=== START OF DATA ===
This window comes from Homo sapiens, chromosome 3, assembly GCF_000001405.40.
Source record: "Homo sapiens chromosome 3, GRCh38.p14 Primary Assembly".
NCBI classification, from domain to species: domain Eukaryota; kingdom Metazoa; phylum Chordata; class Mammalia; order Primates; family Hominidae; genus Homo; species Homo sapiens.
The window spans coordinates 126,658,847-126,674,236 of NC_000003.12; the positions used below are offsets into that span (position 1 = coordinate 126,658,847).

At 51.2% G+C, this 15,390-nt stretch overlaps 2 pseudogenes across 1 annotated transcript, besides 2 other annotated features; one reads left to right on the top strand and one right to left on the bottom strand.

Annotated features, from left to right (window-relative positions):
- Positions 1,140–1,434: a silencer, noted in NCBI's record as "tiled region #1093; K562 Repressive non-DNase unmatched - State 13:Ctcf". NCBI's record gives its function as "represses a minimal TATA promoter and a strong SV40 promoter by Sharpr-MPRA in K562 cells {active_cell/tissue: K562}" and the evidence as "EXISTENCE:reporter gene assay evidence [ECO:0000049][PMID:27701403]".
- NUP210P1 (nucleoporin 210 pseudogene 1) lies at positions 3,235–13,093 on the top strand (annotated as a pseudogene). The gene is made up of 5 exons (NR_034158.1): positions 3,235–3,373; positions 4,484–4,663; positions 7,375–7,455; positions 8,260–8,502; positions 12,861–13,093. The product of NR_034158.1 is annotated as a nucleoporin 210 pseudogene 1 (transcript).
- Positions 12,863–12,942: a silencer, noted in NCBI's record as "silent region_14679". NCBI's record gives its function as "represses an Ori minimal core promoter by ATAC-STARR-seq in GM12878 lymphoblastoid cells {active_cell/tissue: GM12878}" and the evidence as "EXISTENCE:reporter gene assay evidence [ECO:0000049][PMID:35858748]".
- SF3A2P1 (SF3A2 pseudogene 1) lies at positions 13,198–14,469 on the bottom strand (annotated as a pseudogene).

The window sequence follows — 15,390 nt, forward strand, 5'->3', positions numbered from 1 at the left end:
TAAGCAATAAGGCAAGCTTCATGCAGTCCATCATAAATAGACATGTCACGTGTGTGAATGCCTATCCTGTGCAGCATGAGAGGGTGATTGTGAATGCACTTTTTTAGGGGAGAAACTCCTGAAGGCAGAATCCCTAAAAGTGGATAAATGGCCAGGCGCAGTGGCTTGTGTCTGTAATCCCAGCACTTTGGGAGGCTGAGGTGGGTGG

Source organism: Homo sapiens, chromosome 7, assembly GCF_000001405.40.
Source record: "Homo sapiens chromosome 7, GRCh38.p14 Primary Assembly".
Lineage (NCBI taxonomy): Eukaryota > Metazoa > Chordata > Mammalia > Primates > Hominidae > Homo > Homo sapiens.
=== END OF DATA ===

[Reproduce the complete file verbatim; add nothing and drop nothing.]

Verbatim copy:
This window comes from Homo sapiens, chromosome 3, assembly GCF_000001405.40.
Source record: "Homo sapiens chromosome 3, GRCh38.p14 Primary Assembly".
NCBI classification, from domain to species: domain Eukaryota; kingdom Metazoa; phylum Chordata; class Mammalia; order Primates; family Hominidae; genus Homo; species Homo sapiens.
The window spans coordinates 126,658,847-126,674,236 of NC_000003.12; the positions used below are offsets into that span (position 1 = coordinate 126,658,847).

At 51.2% G+C, this 15,390-nt stretch overlaps 2 pseudogenes across 1 annotated transcript, besides 2 other annotated features; one reads left to right on the top strand and one right to left on the bottom strand.

Annotated features, from left to right (window-relative positions):
- Positions 1,140–1,434: a silencer, noted in NCBI's record as "tiled region #1093; K562 Repressive non-DNase unmatched - State 13:Ctcf". NCBI's record gives its function as "represses a minimal TATA promoter and a strong SV40 promoter by Sharpr-MPRA in K562 cells {active_cell/tissue: K562}" and the evidence as "EXISTENCE:reporter gene assay evidence [ECO:0000049][PMID:27701403]".
- NUP210P1 (nucleoporin 210 pseudogene 1) lies at positions 3,235–13,093 on the top strand (annotated as a pseudogene). The gene is made up of 5 exons (NR_034158.1): positions 3,235–3,373; positions 4,484–4,663; positions 7,375–7,455; positions 8,260–8,502; positions 12,861–13,093. The product of NR_034158.1 is annotated as a nucleoporin 210 pseudogene 1 (transcript).
- Positions 12,863–12,942: a silencer, noted in NCBI's record as "silent region_14679". NCBI's record gives its function as "represses an Ori minimal core promoter by ATAC-STARR-seq in GM12878 lymphoblastoid cells {active_cell/tissue: GM12878}" and the evidence as "EXISTENCE:reporter gene assay evidence [ECO:0000049][PMID:35858748]".
- SF3A2P1 (SF3A2 pseudogene 1) lies at positions 13,198–14,469 on the bottom strand (annotated as a pseudogene).

The window sequence follows — 15,390 nt, forward strand, 5'->3', positions numbered from 1 at the left end:
TAAGCAATAAGGCAAGCTTCATGCAGTCCATCATAAATAGACATGTCACGTGTGTGAATGCCTATCCTGTGCAGCATGAGAGGGTGATTGTGAATGCACTTTTTTAGGGGAGAAACTCCTGAAGGCAGAATCCCTAAAAGTGGATAAATGGCCAGGCGCAGTGGCTTGTGTCTGTAATCCCAGCACTTTGGGAGGCTGAGGTGGGTGG

Source organism: Homo sapiens, chromosome 7, assembly GCF_000001405.40.
Source record: "Homo sapiens chromosome 7, GRCh38.p14 Primary Assembly".
Lineage (NCBI taxonomy): Eukaryota > Metazoa > Chordata > Mammalia > Primates > Hominidae > Homo > Homo sapiens.